World Video | Defence | Foreign Affairs | Natural Events | Trade | NZ in World News | NZ National News Video | NZ Regional News | Search


Death Penalty Moratorium must be the priority

* News Release Issued by the International Secretariat of Amnesty International *

18 December 2000
MDE 18/016/2000 238/00

"Lebanon should start the new century by declaring an immediate moratorium on the use of the death penalty and commute all outstanding death sentences as a first step towards its abolition," Amnesty International said today.

"The memory of the years of bloodshed suffered by the Lebanese people is all too recent, all too painful," Amnesty International's Secretary General Pierre Sané said. "We are looking to the state and to the people to reinforce the precious values of tolerance and respect for human life and dignity historically associated with Lebanon. A moratorium on the death penalty would be a symbolic gesture for the future of the country and for the start of the new century."

Lebanon has a history of opposition to the death penalty. One death sentence was carried out between 1972 and 1994, but at least 13 executions took place during the period 1994 - 1998. No executions have taken place since President Emile Lahoud took office in November 1998.

Amnesty International unconditionally opposes the death penalty under all circumstances. It believes every death sentence is an affront to human dignity: the ultimate form of cruel, inhuman and degrading punishment.

No study, including those carried out by the United Nations, into the use of the death penalty, has demonstrated that its use is an effective deterrent against even the most heinous crimes. Indeed, in those countries where the death penalty has been reintroduced capital crimes have not been reduced as a result.

Amnesty International believes that miscarriages of justice happen in all systems of the world. The death penalty is sometimes inflicted on those innocent of the crime for which they were condemned. For example, in 1998, an appeal court in the United Kingdom posthumously overturned the conviction of Mahmoud Hussein Mattan, a Somali national executed in 1952 after a trial strongly tainted by racism. The judge concluded that "capital punishment was not a prudent culmination for the criminal justice system which is human and therefore fallible."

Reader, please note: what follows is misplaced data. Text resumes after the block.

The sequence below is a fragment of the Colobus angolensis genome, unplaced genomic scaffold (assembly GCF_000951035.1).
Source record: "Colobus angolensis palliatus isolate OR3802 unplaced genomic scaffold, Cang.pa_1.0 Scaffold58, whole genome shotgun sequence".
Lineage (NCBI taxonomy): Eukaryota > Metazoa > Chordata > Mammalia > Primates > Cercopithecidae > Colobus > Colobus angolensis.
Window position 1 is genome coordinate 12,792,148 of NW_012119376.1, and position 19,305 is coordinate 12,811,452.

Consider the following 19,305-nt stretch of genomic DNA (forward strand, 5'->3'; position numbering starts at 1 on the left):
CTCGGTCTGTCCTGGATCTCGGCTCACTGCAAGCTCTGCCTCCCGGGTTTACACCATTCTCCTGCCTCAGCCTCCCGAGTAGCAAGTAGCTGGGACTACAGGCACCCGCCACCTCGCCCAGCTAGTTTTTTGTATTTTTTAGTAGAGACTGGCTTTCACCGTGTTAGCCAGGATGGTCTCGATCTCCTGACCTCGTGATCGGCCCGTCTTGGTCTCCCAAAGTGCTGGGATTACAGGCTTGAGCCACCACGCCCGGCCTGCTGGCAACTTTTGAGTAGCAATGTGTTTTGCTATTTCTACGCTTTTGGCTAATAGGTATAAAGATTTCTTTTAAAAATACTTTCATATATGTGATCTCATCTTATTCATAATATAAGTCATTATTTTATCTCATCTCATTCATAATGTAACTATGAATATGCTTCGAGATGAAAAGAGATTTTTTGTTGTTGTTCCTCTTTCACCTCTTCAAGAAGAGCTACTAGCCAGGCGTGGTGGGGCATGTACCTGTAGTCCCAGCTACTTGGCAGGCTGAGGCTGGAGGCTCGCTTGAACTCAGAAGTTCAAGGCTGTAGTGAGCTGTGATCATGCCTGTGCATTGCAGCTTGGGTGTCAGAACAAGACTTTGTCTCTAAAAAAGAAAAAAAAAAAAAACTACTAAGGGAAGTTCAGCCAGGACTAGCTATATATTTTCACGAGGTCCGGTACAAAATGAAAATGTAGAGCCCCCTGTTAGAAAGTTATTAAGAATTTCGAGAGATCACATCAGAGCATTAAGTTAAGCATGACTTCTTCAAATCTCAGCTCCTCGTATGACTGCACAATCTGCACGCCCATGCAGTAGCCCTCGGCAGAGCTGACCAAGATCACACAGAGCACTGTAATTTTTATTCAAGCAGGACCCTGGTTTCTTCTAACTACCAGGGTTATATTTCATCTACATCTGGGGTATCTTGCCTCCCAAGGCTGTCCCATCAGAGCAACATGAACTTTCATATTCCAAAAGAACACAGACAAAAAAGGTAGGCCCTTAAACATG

"The death penalty dehumanizes our world, it actually legitimizes an irreversible act of violence by the state and society which cuts off human life," Pierre Sane said. "More than half the countries of the world do not use the death penalty, they have abolished it in law or no longer implement it in practice. We hope that Lebanon will be joining them very soon."

You may repost this message onto other sources provided the main text is not altered in any way and both the header crediting Amnesty International and this footer remain intact.


© Scoop Media

World Headlines


Gordon Campbell: Is This Guy The World’s Most Dangerous Thirtysomething?

Saudi Arabia has long been regarded as a pillar of stability in the Middle East, and is the essential caterer to the West’s fossil fuel needs. It is also the country that gave us Osama Bin Laden, al Qaeda, and 15 of the 19 terrorists who carried out the 9/11 attacks... More>>


Non-Binding Postal Vote: Australia Says Yes To Same Sex Marriage

Binoy Kampmark: Out of 150 federal seats, 133 registered affirmative totals in returning their response to the question “Should the law be changed to allow same-sex couples to marry?”. More>>


Bonn Climate Change Conference: Protecting Health In Small Island States

The vision is that, by 2030, all Small Island Developing States will have health systems that are resilient to climate change and countries around the world will be reducing their carbon emissions both to protect the most vulnerable from climate risks and deliver large health benefits in carbon-emitting countries. More>>


Camp Shut Down: Refugees Must Be Rescued From Manus

On 31st October 2017, the detention centre on Manus Island in which the Australian Government has been holding more than 700 refugees was closed, leaving those living there in a desperate situation. More>>



Rohingya Muslims Massacred: Restrictions On Aid Put 1000s At Risk

Amnesty: The Myanmar authorities’ restrictions on international aid in Rakhine state is putting tens of thousands of lives at risk in a region where mainly Rohingya people are already suffering horrific abuses from a disproportionate military campaign. More>>


  • Pacific.Scoop
  • Cafe Pacific
  • PMC